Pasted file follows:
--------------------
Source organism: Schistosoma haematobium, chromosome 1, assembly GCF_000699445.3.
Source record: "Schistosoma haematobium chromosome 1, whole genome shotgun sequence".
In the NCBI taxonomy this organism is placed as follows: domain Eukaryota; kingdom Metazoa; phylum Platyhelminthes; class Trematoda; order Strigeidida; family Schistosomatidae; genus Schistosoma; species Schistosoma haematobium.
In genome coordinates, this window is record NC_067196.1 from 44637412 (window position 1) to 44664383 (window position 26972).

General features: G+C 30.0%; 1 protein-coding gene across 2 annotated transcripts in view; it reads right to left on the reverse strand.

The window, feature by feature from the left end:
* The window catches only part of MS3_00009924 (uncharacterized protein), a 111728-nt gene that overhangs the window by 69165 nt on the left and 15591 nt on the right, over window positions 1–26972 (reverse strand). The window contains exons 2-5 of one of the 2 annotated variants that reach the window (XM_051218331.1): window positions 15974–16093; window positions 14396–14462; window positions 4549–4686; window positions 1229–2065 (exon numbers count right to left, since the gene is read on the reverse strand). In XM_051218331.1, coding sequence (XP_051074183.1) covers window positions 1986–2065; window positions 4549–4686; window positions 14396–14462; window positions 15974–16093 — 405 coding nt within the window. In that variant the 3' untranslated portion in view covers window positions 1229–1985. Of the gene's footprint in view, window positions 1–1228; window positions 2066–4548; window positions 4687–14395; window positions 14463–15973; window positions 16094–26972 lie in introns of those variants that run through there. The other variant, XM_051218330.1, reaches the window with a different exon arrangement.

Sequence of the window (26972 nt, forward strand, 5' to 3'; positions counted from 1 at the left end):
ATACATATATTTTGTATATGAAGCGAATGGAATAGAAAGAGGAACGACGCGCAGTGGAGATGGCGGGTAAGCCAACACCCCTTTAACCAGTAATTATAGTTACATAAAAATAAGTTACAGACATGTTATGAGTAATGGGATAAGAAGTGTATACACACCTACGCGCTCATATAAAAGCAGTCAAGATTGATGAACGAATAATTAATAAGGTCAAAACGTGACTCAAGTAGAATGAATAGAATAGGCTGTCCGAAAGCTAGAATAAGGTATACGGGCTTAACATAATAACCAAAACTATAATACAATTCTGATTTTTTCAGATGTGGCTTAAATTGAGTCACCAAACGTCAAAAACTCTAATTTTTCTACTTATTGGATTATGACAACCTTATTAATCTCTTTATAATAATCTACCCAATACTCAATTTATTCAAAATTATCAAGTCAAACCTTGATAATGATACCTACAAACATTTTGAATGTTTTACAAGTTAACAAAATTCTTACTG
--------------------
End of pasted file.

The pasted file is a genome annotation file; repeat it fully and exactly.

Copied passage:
Source organism: Schistosoma haematobium, chromosome 1, assembly GCF_000699445.3.
Source record: "Schistosoma haematobium chromosome 1, whole genome shotgun sequence".
In the NCBI taxonomy this organism is placed as follows: domain Eukaryota; kingdom Metazoa; phylum Platyhelminthes; class Trematoda; order Strigeidida; family Schistosomatidae; genus Schistosoma; species Schistosoma haematobium.
In genome coordinates, this window is record NC_067196.1 from 44637412 (window position 1) to 44664383 (window position 26972).

General features: G+C 30.0%; 1 protein-coding gene across 2 annotated transcripts in view; it reads right to left on the reverse strand.

The window, feature by feature from the left end:
* The window catches only part of MS3_00009924 (uncharacterized protein), a 111728-nt gene that overhangs the window by 69165 nt on the left and 15591 nt on the right, over window positions 1–26972 (reverse strand). The window contains exons 2-5 of one of the 2 annotated variants that reach the window (XM_051218331.1): window positions 15974–16093; window positions 14396–14462; window positions 4549–4686; window positions 1229–2065 (exon numbers count right to left, since the gene is read on the reverse strand). In XM_051218331.1, coding sequence (XP_051074183.1) covers window positions 1986–2065; window positions 4549–4686; window positions 14396–14462; window positions 15974–16093 — 405 coding nt within the window. In that variant the 3' untranslated portion in view covers window positions 1229–1985. Of the gene's footprint in view, window positions 1–1228; window positions 2066–4548; window positions 4687–14395; window positions 14463–15973; window positions 16094–26972 lie in introns of those variants that run through there. The other variant, XM_051218330.1, reaches the window with a different exon arrangement.

Sequence of the window (26972 nt, forward strand, 5' to 3'; positions counted from 1 at the left end):
ATACATATATTTTGTATATGAAGCGAATGGAATAGAAAGAGGAACGACGCGCAGTGGAGATGGCGGGTAAGCCAACACCCCTTTAACCAGTAATTATAGTTACATAAAAATAAGTTACAGACATGTTATGAGTAATGGGATAAGAAGTGTATACACACCTACGCGCTCATATAAAAGCAGTCAAGATTGATGAACGAATAATTAATAAGGTCAAAACGTGACTCAAGTAGAATGAATAGAATAGGCTGTCCGAAAGCTAGAATAAGGTATACGGGCTTAACATAATAACCAAAACTATAATACAATTCTGATTTTTTCAGATGTGGCTTAAATTGAGTCACCAAACGTCAAAAACTCTAATTTTTCTACTTATTGGATTATGACAACCTTATTAATCTCTTTATAATAATCTACCCAATACTCAATTTATTCAAAATTATCAAGTCAAACCTTGATAATGATACCTACAAACATTTTGAATGTTTTACAAGTTAACAAAATTCTTACTG